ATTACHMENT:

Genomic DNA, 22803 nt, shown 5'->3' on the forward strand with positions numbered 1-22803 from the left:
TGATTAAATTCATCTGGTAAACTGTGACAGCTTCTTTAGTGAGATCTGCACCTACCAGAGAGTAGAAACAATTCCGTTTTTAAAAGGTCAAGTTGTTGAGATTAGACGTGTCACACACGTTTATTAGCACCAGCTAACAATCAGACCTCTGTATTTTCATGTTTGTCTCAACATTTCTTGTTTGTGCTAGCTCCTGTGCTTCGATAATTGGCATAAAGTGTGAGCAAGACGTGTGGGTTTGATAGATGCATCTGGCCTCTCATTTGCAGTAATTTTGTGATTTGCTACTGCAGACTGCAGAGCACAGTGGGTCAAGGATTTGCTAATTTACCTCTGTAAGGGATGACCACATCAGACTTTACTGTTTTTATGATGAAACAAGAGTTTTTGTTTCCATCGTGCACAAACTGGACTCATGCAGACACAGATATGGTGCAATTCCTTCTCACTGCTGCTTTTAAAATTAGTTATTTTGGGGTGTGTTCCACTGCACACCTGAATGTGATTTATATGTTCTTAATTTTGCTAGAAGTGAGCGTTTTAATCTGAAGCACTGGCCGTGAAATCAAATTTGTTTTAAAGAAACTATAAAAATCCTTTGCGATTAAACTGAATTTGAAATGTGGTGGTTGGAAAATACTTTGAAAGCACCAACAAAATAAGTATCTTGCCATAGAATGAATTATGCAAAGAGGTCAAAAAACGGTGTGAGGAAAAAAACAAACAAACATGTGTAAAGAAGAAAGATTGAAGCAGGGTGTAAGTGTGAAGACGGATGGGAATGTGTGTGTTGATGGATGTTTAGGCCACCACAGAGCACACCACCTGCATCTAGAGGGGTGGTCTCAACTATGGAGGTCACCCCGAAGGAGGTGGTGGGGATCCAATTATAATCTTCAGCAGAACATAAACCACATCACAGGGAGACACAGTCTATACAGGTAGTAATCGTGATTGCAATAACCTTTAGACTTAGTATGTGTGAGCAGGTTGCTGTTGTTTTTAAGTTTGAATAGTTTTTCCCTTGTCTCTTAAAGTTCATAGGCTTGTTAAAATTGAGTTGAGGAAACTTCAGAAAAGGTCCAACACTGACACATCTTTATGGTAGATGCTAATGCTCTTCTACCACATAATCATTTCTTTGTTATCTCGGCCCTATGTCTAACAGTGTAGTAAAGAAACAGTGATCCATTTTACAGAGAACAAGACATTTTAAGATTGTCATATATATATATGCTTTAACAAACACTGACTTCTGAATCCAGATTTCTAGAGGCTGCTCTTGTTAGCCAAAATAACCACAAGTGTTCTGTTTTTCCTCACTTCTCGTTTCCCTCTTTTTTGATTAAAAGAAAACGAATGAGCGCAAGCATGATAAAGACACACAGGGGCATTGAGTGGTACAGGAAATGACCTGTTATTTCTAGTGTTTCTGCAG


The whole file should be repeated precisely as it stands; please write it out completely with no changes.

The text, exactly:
Genomic DNA, 22803 nt, shown 5'->3' on the forward strand with positions numbered 1-22803 from the left:
TGATTAAATTCATCTGGTAAACTGTGACAGCTTCTTTAGTGAGATCTGCACCTACCAGAGAGTAGAAACAATTCCGTTTTTAAAAGGTCAAGTTGTTGAGATTAGACGTGTCACACACGTTTATTAGCACCAGCTAACAATCAGACCTCTGTATTTTCATGTTTGTCTCAACATTTCTTGTTTGTGCTAGCTCCTGTGCTTCGATAATTGGCATAAAGTGTGAGCAAGACGTGTGGGTTTGATAGATGCATCTGGCCTCTCATTTGCAGTAATTTTGTGATTTGCTACTGCAGACTGCAGAGCACAGTGGGTCAAGGATTTGCTAATTTACCTCTGTAAGGGATGACCACATCAGACTTTACTGTTTTTATGATGAAACAAGAGTTTTTGTTTCCATCGTGCACAAACTGGACTCATGCAGACACAGATATGGTGCAATTCCTTCTCACTGCTGCTTTTAAAATTAGTTATTTTGGGGTGTGTTCCACTGCACACCTGAATGTGATTTATATGTTCTTAATTTTGCTAGAAGTGAGCGTTTTAATCTGAAGCACTGGCCGTGAAATCAAATTTGTTTTAAAGAAACTATAAAAATCCTTTGCGATTAAACTGAATTTGAAATGTGGTGGTTGGAAAATACTTTGAAAGCACCAACAAAATAAGTATCTTGCCATAGAATGAATTATGCAAAGAGGTCAAAAAACGGTGTGAGGAAAAAAACAAACAAACATGTGTAAAGAAGAAAGATTGAAGCAGGGTGTAAGTGTGAAGACGGATGGGAATGTGTGTGTTGATGGATGTTTAGGCCACCACAGAGCACACCACCTGCATCTAGAGGGGTGGTCTCAACTATGGAGGTCACCCCGAAGGAGGTGGTGGGGATCCAATTATAATCTTCAGCAGAACATAAACCACATCACAGGGAGACACAGTCTATACAGGTAGTAATCGTGATTGCAATAACCTTTAGACTTAGTATGTGTGAGCAGGTTGCTGTTGTTTTTAAGTTTGAATAGTTTTTCCCTTGTCTCTTAAAGTTCATAGGCTTGTTAAAATTGAGTTGAGGAAACTTCAGAAAAGGTCCAACACTGACACATCTTTATGGTAGATGCTAATGCTCTTCTACCACATAATCATTTCTTTGTTATCTCGGCCCTATGTCTAACAGTGTAGTAAAGAAACAGTGATCCATTTTACAGAGAACAAGACATTTTAAGATTGTCATATATATATATGCTTTAACAAACACTGACTTCTGAATCCAGATTTCTAGAGGCTGCTCTTGTTAGCCAAAATAACCACAAGTGTTCTGTTTTTCCTCACTTCTCGTTTCCCTCTTTTTTGATTAAAAGAAAACGAATGAGCGCAAGCATGATAAAGACACACAGGGGCATTGAGTGGTACAGGAAATGACCTGTTATTTCTAGTGTTTCTGCAG